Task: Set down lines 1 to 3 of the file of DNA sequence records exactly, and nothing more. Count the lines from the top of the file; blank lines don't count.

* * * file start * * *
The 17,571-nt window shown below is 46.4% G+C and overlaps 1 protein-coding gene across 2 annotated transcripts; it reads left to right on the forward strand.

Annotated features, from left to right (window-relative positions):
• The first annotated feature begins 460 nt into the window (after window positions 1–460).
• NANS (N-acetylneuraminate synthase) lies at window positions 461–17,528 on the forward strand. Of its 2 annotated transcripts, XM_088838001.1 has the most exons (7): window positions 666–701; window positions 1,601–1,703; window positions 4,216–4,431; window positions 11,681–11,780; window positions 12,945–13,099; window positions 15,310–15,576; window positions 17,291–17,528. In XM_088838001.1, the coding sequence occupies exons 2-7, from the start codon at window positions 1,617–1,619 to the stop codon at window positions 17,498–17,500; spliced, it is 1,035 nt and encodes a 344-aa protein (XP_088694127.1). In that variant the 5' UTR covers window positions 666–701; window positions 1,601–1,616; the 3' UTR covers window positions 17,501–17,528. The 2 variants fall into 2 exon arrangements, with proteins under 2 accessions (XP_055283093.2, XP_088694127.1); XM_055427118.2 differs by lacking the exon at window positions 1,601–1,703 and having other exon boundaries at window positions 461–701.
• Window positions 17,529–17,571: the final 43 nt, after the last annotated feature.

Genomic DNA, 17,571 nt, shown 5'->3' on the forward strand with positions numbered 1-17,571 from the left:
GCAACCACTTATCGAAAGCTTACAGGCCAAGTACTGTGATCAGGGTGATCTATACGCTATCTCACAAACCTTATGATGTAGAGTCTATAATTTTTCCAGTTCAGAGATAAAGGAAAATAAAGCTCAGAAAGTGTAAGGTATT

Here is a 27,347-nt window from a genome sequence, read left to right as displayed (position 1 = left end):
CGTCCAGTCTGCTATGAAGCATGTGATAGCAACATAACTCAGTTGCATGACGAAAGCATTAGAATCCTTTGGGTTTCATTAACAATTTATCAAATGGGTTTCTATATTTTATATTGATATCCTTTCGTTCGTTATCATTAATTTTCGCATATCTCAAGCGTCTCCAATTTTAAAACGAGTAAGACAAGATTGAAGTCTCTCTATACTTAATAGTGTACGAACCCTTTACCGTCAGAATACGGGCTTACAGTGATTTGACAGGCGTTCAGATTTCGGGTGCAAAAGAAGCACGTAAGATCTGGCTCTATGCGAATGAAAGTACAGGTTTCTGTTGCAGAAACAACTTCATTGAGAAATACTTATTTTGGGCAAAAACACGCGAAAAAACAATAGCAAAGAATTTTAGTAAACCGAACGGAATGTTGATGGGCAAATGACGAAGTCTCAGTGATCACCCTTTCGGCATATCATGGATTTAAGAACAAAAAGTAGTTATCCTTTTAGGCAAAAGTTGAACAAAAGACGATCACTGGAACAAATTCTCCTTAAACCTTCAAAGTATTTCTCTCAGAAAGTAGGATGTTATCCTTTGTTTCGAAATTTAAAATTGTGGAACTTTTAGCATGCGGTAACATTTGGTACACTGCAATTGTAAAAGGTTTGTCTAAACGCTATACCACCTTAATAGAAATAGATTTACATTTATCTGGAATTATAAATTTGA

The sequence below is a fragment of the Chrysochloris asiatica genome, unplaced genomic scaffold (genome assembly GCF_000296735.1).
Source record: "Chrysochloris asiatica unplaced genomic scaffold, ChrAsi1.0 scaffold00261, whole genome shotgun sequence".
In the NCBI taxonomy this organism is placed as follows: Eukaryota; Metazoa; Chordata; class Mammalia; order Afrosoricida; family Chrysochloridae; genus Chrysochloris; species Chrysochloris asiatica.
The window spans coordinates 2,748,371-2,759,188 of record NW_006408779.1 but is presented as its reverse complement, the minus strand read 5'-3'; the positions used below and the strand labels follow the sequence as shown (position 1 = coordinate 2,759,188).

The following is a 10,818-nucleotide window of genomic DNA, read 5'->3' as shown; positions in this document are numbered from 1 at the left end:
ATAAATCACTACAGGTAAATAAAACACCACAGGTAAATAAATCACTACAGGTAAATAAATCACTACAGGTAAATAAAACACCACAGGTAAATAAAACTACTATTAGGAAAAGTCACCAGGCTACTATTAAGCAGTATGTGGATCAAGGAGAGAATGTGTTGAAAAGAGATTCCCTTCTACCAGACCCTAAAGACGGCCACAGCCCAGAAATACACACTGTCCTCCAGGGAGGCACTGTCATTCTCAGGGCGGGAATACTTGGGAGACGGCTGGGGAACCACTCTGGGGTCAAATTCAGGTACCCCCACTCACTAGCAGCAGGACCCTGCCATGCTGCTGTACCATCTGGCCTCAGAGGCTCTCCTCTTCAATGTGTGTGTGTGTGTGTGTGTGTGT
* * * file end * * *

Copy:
The 17,571-nt window shown below is 46.4% G+C and overlaps 1 protein-coding gene across 2 annotated transcripts; it reads left to right on the forward strand.

Annotated features, from left to right (window-relative positions):
• The first annotated feature begins 460 nt into the window (after window positions 1–460).